A recent study from the American Academy of Neurology explored the connection between exercise and brain health. They found that daily movement may help prevent dementia and improve brain function as you age into your 70s and 80s.
The study had 454 participants age 70 and older, who all took part in yearly memory and thinking tests for 20 years. They also wore activity monitors to track how much they moved during the day. In an interview with NPR, Dr. Aron S. Buchman (who lead the study) stated that of the 191 participants who showed signs of Alzheimer’s at the beginning of the study, 30% showed normal brain health at the end.
There is still a lot we don’t know about cognitive decline and how to stop it. Keeping our brains healthy through physical activity is a great place to start.
According to Dr. Buchman, physical activity masks the symptoms of developing Alzheimer’s and this new research suggests you can have some control over your brain health even if you don’t have control over developing Alzheimer’s. Several other doctors who weren’t involved in the study were impressed by the findings. “It’s almost as if the physical activity was helping the brain to bypass the physical damage,” says Dr. Tim Church, a preventive medicine specialist with Pennington Biomedical Research Center at Louisiana State University.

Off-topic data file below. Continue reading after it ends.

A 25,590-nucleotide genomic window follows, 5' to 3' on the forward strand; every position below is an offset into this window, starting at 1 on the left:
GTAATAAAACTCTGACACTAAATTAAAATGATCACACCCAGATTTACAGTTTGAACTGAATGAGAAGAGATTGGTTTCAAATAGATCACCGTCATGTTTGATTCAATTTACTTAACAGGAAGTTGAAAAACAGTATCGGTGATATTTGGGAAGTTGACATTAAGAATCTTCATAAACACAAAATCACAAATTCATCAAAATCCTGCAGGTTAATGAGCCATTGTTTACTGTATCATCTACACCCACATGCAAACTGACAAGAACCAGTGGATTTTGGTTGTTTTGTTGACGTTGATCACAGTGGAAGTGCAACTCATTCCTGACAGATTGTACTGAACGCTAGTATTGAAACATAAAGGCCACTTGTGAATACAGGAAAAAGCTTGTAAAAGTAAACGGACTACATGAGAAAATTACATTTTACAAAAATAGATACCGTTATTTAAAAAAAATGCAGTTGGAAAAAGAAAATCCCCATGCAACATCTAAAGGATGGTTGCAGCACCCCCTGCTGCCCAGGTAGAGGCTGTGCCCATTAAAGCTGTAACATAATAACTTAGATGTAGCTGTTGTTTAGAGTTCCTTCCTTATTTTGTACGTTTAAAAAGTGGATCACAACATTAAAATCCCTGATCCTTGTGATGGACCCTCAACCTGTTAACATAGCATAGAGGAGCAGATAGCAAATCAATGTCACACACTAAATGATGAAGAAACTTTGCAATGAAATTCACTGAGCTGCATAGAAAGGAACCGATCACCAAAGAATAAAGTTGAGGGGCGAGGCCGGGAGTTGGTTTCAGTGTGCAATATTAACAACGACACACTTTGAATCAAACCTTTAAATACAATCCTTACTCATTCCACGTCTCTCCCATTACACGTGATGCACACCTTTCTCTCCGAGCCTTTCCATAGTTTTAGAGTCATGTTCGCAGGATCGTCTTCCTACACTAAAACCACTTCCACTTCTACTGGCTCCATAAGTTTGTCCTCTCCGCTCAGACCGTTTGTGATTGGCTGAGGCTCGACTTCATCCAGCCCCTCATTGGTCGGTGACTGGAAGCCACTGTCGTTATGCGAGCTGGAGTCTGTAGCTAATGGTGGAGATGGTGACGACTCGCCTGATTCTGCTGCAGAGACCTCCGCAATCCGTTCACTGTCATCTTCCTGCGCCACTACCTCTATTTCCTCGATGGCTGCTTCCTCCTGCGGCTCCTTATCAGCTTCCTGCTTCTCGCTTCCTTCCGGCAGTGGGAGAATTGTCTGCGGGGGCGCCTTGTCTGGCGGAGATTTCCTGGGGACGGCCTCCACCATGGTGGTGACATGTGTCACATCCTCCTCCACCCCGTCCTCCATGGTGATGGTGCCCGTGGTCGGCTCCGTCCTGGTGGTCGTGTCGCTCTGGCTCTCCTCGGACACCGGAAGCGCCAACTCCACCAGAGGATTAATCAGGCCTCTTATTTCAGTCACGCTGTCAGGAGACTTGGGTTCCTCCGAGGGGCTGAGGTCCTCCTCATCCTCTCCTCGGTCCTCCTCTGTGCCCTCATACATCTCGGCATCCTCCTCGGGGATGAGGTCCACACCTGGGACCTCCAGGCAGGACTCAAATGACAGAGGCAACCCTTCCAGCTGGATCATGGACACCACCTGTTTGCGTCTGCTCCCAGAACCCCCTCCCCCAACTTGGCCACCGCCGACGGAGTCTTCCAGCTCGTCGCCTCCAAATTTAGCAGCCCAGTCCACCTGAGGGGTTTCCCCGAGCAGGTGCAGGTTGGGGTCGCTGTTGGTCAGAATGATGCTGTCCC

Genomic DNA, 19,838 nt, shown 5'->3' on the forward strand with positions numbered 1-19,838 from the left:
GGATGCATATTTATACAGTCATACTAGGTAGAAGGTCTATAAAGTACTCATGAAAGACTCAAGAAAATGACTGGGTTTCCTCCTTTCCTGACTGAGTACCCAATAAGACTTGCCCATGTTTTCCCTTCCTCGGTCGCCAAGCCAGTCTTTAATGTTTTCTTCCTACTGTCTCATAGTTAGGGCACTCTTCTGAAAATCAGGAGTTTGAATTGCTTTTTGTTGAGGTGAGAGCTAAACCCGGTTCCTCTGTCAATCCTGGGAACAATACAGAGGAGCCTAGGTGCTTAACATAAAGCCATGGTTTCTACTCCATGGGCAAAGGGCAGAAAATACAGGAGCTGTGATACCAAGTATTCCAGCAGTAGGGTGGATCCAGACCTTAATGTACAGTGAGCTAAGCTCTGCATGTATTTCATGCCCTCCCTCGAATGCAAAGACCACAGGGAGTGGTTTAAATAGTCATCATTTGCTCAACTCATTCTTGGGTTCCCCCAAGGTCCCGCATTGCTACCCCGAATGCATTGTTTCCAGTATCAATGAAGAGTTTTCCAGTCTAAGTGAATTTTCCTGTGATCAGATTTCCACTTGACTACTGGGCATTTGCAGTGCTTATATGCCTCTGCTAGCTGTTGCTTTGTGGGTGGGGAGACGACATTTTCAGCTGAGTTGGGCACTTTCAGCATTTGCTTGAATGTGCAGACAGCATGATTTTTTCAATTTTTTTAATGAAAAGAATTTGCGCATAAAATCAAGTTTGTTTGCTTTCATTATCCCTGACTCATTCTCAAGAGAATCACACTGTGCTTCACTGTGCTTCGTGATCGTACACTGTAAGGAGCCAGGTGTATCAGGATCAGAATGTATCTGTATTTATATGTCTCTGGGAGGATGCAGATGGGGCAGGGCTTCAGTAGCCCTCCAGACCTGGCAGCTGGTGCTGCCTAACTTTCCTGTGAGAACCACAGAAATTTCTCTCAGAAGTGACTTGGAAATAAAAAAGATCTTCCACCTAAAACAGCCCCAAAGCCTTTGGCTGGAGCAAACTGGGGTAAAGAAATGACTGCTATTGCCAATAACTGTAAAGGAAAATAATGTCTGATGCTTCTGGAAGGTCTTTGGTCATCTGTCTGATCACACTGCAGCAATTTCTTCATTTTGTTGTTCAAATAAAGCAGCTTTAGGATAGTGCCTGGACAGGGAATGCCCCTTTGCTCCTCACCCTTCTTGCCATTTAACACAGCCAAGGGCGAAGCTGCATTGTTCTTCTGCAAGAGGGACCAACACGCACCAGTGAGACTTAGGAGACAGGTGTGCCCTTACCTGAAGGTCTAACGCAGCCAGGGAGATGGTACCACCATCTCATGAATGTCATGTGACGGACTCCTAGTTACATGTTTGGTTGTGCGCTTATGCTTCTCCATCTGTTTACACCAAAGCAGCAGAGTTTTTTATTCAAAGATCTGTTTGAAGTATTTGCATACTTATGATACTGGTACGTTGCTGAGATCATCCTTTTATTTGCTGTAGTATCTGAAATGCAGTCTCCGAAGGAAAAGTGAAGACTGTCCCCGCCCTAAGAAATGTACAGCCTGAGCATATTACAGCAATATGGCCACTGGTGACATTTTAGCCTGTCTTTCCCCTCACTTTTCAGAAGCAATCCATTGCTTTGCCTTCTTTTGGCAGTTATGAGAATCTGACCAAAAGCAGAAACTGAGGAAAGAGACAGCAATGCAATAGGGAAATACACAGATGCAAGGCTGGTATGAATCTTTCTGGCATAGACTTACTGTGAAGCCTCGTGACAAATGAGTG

What is the best kind of daily movement for brain health?
The best kind of daily movement is always going to be the one you’ll actually do. Dr. Buchman stated that even activities such as chopping vegetables, typing on a computer, or cleaning the house can help to reduce your risk of cognitive decline. Whatever you choose to do to add movement to your day, it should be easy enough to stick with, but also allow you to push yourself a little bit harder as you progress.
Check out our post on 10 ways you can sneak a few minutes of daily exercise into your routine for some ideas to get you moving more throughout the day.
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Why is the FreeStep the ideal solution for active aging?
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In a recent Consumer Perception Study, 97% of participants said the FreeStep delivers gentle, low-impact exercise for the knees and back, and 93% said the FreeStep delivers less stress on the knees and back than other cardio options, making it the optimal choice for those looking for zero-impact cardio and strength training.
Many customers are turning to the FreeStep to help fight back against arthritis, MS, knee replacements, and heart conditions that threaten to take away their ability to move around freely and independently as they get older.
Watch the video below to see the FreeStep in action!
Are you ready to take control of your health?
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Remember, you should always consult with your doctor before starting an exercise program.
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